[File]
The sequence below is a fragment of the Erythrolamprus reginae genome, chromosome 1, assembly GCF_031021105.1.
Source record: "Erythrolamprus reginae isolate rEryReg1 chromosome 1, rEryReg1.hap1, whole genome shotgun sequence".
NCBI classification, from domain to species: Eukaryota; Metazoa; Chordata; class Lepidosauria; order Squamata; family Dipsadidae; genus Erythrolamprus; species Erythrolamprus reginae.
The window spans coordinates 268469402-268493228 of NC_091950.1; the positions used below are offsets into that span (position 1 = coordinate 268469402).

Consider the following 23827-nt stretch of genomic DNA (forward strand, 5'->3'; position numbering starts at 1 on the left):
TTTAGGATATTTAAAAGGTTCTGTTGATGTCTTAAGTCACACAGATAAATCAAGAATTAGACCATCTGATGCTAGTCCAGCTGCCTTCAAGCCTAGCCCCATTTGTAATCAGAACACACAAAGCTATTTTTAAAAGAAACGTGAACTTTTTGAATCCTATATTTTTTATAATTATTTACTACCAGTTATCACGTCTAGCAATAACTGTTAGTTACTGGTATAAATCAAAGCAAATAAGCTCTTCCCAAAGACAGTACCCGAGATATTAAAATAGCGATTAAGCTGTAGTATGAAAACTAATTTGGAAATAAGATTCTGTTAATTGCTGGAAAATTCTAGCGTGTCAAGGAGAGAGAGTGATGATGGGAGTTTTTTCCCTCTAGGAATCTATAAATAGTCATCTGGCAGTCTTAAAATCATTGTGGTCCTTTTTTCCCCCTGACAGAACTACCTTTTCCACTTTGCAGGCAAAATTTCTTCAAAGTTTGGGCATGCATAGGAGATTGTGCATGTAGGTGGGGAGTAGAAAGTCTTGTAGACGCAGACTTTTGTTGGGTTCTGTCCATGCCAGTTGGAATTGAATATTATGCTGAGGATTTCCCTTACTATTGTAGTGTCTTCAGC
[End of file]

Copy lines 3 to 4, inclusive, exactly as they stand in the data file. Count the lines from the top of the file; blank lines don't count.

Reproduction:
NCBI classification, from domain to species: Eukaryota; Metazoa; Chordata; class Lepidosauria; order Squamata; family Dipsadidae; genus Erythrolamprus; species Erythrolamprus reginae.
The window spans coordinates 268469402-268493228 of NC_091950.1; the positions used below are offsets into that span (position 1 = coordinate 268469402).